Historian Brenda Kalata, of St. Augustine Florida, likes quilts almost as much as she likes history.
She’s been a judge at numerous quilt shows up and down the East Coast.
“Every time I would go to one of the quilt shows, people would bring antique quilts,” Kalata said in a telephone interview, “They would ask me about some quilt they had or inherited and were trying to gauge the value what they had.”
As a result, Kalata taught herself how to date and appraise quilts.
“I learned what kind of fabrics were available at what time,” she said.
Her appearance at a quilt show soon became a draw. Much like “Antiques Roadshow,” people would wait in line at quilt shows to have Kalata appraise their quilts.
In 2000, a man from Maryland brought an interesting quilt: On a white field, a series of red crosses were evenly distributed on one side of the quilt. Along the edges, written in ink, were more than 1,000 names.
It is also dated 1918.
“I knew right away what I was looking at. I’d read about Red Cross quilts, but this was the only one I’d ever seen.”
A few years after appraising the quilt, she bought it, and then spent a number of years researching the names.
Handwritten, in an inner band around the quilt, were listed the names of Company C of the “Rainbow Division” — the 42nd Infantry Division U.S. from World War I.
The Rainbow Division fought on the western front in France. During its time, the division was called ”the premier National Guard division” of World War I.
Company C was largely made up of people from London, Ohio.
“What makes this quilt so very special are the 254 names of members of Company C which are prominently featured. The names start with the captain, J.C. Volko, and include the two buglers: Rollie W. Molder from Lilly Chapel, and Charles C. Cryder from London,” Kalata said.
Of the 254 men listed, 12 died in battle, two of disease and 53 were wounded during their time fighting overseas.
“Over 70 of the soldiers whose names are on the quilt were from London, Ohio,” Kalata said. Others were from (West) Jefferson, Dayton, Big Plain, Troy, Lima, Cincinnati, and Sugar Creek.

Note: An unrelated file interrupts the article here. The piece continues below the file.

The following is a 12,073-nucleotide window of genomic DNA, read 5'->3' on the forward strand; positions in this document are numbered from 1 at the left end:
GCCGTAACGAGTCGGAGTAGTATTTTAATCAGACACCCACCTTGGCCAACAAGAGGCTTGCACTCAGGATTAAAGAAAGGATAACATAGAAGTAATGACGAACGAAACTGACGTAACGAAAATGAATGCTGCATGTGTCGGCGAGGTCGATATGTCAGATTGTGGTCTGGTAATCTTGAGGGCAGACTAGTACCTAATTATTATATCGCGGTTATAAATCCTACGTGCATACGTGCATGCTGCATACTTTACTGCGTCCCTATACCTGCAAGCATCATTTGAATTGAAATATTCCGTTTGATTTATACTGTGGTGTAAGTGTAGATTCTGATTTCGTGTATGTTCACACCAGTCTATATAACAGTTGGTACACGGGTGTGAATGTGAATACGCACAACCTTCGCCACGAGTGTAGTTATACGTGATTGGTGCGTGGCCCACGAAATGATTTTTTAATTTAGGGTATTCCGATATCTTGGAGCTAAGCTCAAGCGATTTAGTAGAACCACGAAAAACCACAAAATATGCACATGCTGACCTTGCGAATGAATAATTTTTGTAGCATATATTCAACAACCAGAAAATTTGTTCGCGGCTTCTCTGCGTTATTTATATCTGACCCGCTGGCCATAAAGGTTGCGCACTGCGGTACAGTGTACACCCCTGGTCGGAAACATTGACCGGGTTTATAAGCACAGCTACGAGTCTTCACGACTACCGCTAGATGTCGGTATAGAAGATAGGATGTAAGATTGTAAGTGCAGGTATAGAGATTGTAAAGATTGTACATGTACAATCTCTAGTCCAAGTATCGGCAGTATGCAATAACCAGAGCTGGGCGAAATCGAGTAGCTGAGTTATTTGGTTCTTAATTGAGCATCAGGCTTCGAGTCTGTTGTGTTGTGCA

“My research shows that three men were from Kentucky, and one man each from Tennessee, Indiana, and Brooklyn.”
There are still 26 soldiers whose hometowns are still unknown by Kalata.
So, why are their names on this quilt?
“This would have been a fundraiser. The quilt would have been made specifically to raise money for the American Red Cross.”
Along the outside border are names written in cursive in India ink in two distinct handwriting styles.
Earl Ballenger of the Madison County Historical Society, confirms that many of the names along the border were distinct family names from the London area.
“That confirms my assumptions about the quilt,” Kalata said.
“People gave a donation to have their names, and those of their loved ones, written onto the white border fabric,” Kalata said. “Then, after being hand quilted and bound, it was raffled off, raising even more money which was contributed to the Red Cross.”
She assumed the names in the corners, written in a larger script, were those of prominent Londoners or those that contributed a larger sum.
Upon looking at the names, Ballenger reckons Kalata is correct in her assumption.
London’s Company C arrived in France in December 1917. Their division served in all the major battles that the American Expeditionary Force participated in. These include Champagne-Marne, Aisne-Marne, St. Mihiel, Meuse-Argonne, Lorraine 1918 and Champagne 1918.
The division, according to reports from the soldiers, was given the nickname of “Rainbow” due to when the troops landed on the shores of France, a rainbow greeted them.
Army lore posits that rainbows appeared before the the division prior to every major battle in which they engaged.
Kalata knows of the quilt’s last two owners. The person she bought it from had purchased the quilt almost 40 years ago in an antique store.
“We’re pretty sure that someone from Madison County, perhaps the family member of the person who won the quilt in a raffle, sold it to the antique store in Maryland.”
This 92-inch by 102-inch piece of Madison County’s history now sits in Kalata’s Florida home.
When asked if she’d be willing to sell the quilt, Kalata said, “This quilt belongs in a museum, and not my home.
More photos and information on the quilt can be found on Brenda Kalata’s website at http://bit.ly/P22Nb6
Rob Treynor can be reached at (740) 852-1616 ext. 19 or via Twitter @robtreynor.